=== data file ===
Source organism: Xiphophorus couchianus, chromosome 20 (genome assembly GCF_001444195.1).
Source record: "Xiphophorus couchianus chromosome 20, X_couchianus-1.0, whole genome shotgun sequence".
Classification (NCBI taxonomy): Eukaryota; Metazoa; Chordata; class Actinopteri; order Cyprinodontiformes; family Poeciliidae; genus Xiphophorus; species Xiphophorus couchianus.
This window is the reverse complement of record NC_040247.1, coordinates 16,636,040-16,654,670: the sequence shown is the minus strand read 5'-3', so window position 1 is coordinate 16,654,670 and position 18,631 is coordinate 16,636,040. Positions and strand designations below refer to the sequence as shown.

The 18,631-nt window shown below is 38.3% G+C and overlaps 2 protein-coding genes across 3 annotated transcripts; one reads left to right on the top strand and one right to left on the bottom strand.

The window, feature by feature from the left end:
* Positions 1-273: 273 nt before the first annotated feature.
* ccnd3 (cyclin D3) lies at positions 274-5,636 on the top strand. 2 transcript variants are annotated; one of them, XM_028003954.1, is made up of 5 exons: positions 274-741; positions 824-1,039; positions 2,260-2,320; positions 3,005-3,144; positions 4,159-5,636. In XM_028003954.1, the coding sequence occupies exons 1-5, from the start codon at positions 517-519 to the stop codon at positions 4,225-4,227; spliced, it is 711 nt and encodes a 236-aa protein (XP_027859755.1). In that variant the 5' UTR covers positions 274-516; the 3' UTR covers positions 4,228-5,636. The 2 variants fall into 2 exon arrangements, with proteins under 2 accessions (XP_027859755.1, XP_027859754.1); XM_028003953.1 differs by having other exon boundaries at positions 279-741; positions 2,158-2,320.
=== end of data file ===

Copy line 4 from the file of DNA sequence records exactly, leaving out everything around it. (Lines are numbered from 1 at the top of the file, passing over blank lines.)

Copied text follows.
This window is the reverse complement of record NC_040247.1, coordinates 16,636,040-16,654,670: the sequence shown is the minus strand read 5'-3', so window position 1 is coordinate 16,654,670 and position 18,631 is coordinate 16,636,040. Positions and strand designations below refer to the sequence as shown.